Fame, the remake of Alan Parker’s 1980 multi-Oscar-winner hits out screens this week and I will leave the critical stuff to the critics. Thirty years on the world has changed considerably. Fame seemed like an intangible whisper of a dream to all who cultishly fell in love with the original all those years ago – and we now have a generation who believe that it really could happen to each of us.
TV reality shows – the legal human ‘guinea pig’ studies of the most base of human behaviours can be blamed for much of this. Willingly subject yourself to being imprisoned with a bunch of strangers in a house, island, or jungle outpost and if you can hack it, you can achieve fame.
And before the reality shows, various chat shows including perhaps the most excruciating to watch, Jerry Springer invited us to air our dirty laundry in front of the nation. Worse still, they positively encouraged us to rip each other to shreds, often physically. And so we coined the term ‘fifteen minutes of fame’.
The talent shows – XFactor, Britains Got Talent et al are more focused on finding real talent, although one should not forget that TV executives control them and the ultimate goal is ratings and entertaining viewers.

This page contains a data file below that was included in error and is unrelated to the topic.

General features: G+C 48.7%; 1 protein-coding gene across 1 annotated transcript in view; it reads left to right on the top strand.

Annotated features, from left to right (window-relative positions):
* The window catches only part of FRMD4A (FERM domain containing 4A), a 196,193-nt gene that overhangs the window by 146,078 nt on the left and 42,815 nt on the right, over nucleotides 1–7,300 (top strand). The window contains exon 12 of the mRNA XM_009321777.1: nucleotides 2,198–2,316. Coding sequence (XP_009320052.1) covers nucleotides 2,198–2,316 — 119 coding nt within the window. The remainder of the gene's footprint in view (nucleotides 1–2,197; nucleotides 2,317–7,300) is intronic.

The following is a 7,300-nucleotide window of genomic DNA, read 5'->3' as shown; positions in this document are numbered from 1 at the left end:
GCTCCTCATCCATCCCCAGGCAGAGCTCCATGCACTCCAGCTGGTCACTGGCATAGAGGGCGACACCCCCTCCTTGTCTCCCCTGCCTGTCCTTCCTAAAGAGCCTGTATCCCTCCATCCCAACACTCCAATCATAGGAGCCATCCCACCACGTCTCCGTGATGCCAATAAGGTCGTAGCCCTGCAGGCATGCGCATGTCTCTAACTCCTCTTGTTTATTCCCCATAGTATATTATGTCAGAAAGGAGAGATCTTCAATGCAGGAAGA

And today, well we are all self-published – youtube, facebook, flickr and blogging allow us mere mortals our now ‘one minute of fame’ with various warnings from the sidelines about creating our digital footprint. What goes online stays online.
So what does fame mean? Our celebrity-obsessed culture seems to suggest that fame is the most desirable goal to attain. Aren’t we forgetting that success is synonymous with hard work, ambition, dedication and real talent? And to make that sustainable, one needs a raw, driven, relentless passion to follow our dreams.